Four-Year Visual Outcomes in the Protocol W Randomized Trial of Intravitreous Aflibercept for Prevention of Vision-Threatening Complications of Diabetic Retinopathy
(American Medical Association, 2023) Maturi, Raj K.; Glassman, Adam R.; Josic, Kristin; Baker, Carl W.; Gerstenblith, Adam T.; Jampol, Lee M.; Meleth, Annal; Martin, Daniel F.; Melia, Michele; Punjabi, Omar S.; Rofagha, Soraya; Salehi-Had, Hani; Stockdale, Cynthia R.; Sun, Jennifer K.; DRCR Retina Network; Ophthalmology, School of Medicine
Importance: Anti-vascular endothelial growth factor (VEGF) injections in eyes with nonproliferative diabetic retinopathy (NPDR) without center-involved diabetic macular edema (CI-DME) reduce development of vision-threatening complications from diabetes over at least 2 years, but whether this treatment has a longer-term benefit on visual acuity is unknown. Objective: To compare the primary 4-year outcomes of visual acuity and rates of vision-threatening complications in eyes with moderate to severe NPDR treated with intravitreal aflibercept compared with sham. The primary 2-year analysis of this study has been reported. Design, setting, and participants: Randomized clinical trial conducted at 64 clinical sites in the US and Canada from January 2016 to March 2018, enrolling 328 adults (399 eyes) with moderate to severe NPDR (Early Treatment Diabetic Retinopathy Study [ETDRS] severity level 43-53; range, 0 [worst] to 100 [best]) without CI-DME. Interventions: Eyes were randomly assigned to 2.0 mg aflibercept (n = 200) or sham (n = 199). Eight injections were administered at defined intervals through 2 years, continuing quarterly through 4 years unless the eye improved to mild NPDR or better. Aflibercept was given in both groups to treat development of high-risk proliferative diabetic retinopathy (PDR) or CI-DME with vision loss. Main outcomes and measures: Development of PDR or CI-DME with vision loss (≥10 letters at 1 visit or ≥5 letters at 2 consecutive visits) and change in visual acuity (best corrected ETDRS letter score) from baseline to 4 years. Results: Among participants (mean age 56 years; 42.4% female; 5% Asian, 15% Black, 32% Hispanic, 45% White), the 4-year cumulative probability of developing PDR or CI-DME with vision loss was 33.9% with aflibercept vs 56.9% with sham (adjusted hazard ratio, 0.40 [97.5% CI, 0.28 to 0.57]; P < .001). The mean (SD) change in visual acuity from baseline to 4 years was -2.7 (6.5) letters with aflibercept and -2.4 (5.8) letters with sham (adjusted mean difference, -0.5 letters [97.5% CI, -2.3 to 1.3]; P = .52). Antiplatelet Trialists' Collaboration cardiovascular/cerebrovascular event rates were 9.9% (7 of 71) in bilateral participants, 10.9% (14 of 129) in unilateral aflibercept participants, and 7.8% (10 of 128) in unilateral sham participants. Conclusions and relevance: Among patients with NPDR but without CI-DME at 4 years treatment with aflibercept vs sham, initiating aflibercept treatment only if vision-threatening complications developed, resulted in statistically significant anatomic improvement but no improvement in visual acuity. Aflibercept as a preventive strategy, as used in this trial, may not be generally warranted for patients with NPDR without CI-DME.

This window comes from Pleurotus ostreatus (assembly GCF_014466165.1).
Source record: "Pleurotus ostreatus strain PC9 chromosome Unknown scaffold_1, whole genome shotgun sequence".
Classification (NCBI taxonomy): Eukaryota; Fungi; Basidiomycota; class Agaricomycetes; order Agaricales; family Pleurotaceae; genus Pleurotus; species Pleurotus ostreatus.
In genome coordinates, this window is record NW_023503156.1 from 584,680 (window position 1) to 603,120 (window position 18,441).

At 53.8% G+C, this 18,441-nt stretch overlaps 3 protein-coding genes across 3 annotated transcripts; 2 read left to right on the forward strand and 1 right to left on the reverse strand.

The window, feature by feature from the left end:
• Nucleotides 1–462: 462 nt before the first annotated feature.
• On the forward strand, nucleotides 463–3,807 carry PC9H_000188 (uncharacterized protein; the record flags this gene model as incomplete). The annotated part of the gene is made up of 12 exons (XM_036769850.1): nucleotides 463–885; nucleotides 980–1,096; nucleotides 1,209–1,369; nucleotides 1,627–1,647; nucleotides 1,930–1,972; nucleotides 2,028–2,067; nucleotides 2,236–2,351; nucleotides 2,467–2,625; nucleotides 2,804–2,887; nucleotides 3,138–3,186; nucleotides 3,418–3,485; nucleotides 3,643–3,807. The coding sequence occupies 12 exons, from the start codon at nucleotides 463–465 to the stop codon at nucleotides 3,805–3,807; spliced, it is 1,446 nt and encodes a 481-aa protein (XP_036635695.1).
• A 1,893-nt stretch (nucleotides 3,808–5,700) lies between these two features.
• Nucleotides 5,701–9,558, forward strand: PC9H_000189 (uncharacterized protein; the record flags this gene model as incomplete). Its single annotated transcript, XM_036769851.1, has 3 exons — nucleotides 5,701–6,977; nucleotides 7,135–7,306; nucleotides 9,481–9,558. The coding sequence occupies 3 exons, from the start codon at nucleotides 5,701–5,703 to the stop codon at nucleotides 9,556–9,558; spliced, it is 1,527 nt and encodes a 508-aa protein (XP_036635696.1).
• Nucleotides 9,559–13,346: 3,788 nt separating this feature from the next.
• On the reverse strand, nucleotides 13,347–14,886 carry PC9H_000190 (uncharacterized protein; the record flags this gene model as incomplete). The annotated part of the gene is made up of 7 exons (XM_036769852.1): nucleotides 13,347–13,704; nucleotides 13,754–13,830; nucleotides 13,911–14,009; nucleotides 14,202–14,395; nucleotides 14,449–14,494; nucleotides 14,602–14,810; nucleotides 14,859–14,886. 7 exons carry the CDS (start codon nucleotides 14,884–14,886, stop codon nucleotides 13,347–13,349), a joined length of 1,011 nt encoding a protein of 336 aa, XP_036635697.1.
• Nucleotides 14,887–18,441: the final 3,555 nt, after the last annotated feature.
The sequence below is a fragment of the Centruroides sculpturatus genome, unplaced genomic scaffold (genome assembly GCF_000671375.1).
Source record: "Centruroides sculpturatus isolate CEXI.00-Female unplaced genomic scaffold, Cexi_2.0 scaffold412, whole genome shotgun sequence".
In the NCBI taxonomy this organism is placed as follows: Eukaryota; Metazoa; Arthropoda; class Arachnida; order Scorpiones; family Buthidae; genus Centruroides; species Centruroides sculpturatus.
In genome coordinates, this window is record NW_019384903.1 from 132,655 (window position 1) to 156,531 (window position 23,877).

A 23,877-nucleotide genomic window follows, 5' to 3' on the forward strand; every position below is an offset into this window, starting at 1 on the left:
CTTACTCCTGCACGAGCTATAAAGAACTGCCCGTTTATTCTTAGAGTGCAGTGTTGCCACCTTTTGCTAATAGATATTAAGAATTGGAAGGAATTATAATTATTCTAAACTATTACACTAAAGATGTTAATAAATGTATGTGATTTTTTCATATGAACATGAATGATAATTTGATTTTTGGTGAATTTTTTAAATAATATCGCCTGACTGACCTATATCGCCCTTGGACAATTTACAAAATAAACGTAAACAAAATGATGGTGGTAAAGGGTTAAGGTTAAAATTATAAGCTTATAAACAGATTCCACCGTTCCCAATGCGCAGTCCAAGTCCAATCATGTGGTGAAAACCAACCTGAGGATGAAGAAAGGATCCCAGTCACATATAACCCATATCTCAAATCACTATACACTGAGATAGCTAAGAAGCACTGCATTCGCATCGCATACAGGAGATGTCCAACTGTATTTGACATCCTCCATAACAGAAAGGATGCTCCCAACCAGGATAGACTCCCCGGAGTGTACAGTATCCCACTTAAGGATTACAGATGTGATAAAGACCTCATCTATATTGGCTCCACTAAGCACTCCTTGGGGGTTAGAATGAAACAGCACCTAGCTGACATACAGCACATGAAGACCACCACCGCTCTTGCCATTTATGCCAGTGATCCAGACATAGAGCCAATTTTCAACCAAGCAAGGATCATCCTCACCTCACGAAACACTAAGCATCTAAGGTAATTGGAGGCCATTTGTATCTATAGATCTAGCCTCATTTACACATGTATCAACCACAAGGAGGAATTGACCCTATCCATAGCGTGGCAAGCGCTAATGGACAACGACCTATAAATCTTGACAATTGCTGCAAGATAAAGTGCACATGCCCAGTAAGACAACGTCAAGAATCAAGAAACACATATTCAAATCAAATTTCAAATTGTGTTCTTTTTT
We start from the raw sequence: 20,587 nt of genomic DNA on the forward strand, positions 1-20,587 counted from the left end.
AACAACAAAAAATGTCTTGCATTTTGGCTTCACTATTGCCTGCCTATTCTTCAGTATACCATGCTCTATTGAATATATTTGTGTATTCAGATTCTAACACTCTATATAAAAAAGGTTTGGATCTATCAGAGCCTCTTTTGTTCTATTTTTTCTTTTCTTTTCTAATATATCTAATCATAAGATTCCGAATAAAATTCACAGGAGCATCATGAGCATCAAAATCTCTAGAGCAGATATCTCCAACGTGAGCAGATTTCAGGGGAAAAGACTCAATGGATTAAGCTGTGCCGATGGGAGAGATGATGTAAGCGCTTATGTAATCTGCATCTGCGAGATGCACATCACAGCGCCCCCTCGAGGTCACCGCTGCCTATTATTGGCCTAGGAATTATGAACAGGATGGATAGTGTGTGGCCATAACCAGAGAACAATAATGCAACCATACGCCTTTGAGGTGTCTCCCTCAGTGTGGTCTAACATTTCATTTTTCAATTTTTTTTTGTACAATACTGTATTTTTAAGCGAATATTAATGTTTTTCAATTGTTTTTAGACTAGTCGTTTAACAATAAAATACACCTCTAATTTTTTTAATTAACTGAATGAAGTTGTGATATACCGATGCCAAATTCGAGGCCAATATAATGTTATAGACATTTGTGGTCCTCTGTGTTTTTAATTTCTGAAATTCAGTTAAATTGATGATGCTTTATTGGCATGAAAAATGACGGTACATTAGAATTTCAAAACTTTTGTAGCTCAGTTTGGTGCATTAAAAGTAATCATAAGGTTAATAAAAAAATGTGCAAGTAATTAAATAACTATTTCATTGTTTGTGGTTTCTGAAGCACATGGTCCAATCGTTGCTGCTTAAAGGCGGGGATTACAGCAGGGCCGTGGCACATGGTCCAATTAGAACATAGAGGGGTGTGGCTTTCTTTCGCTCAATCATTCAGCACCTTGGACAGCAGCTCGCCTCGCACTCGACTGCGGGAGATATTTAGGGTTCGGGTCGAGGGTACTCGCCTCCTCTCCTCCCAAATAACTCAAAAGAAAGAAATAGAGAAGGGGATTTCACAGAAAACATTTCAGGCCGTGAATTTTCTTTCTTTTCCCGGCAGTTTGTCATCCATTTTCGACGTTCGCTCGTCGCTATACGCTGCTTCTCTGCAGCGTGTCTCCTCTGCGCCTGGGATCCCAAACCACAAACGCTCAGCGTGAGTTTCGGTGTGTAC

Comparative Analysis of Global Hepatic Gene Expression in Adolescents and Adults with Non-alcoholic Fatty Liver Disease
(Fortune Journals, 2023) Gawrieh, Samer; Karns, Rebekah; Kleiner, David E.; Olivier, Michael; Jenkins, Todd; Inge, Thomas H.; Chalasani, Naga P.; Xanthakos, Stavra; Medicine, School of Medicine
Introduction: To gain insights into the mechanisms underlying distinct nonalcoholic fatty liver disease (NAFLD) histological phenotypes between children and adults, we compared hepatic gene expression profiles associated with NAFLD phenotypes between the two age groups. Methods: Histological characteristics of intra-operative liver biopsies from adolescents and adults undergoing bariatric surgery were assessed by the same pathologist using the non-alcoholic steatohepatitis (NASH) Clinical Research Network scoring system. Hepatic gene expression was measured by microarray analysis. Transcriptomic signatures of histological phenotypes between the two groups were compared, with significance defined as p-value <0.05 and a fold change >1.5. Results: In 67 adolescents and 76 adults, distribution of histological phenotypes was: not-NAFLD (controls) 51% vs 39%, NAFL 39% vs 37%, and NASH 10% vs 24%, respectively. There were 279 differentially expressed genes in adolescents and 213 in adults with NAFLD vs controls. In adolescents, transcriptomes for NAFL vs controls, and borderline vs definite NASH were undifferentiable, whereas in adults, NAFL and borderline NASH demonstrated a transcriptomic gradient between controls and definite NASH. When applied to adolescents, significant adult genes discriminated borderline and definite NASH from control and NAFL, but the majority of significant pediatric genes were not portable to adults. Genes associated with NASH in adolescents and adults showed some ontological consistency but notable differences. Conclusions: There is some similarity but major differences in the transcriptomic profiles associated with NAFLD between adolescents and adults with severe obesity. These data suggest different mechanisms contribute to the pathogenesis of NAFLD severity at different stages in life.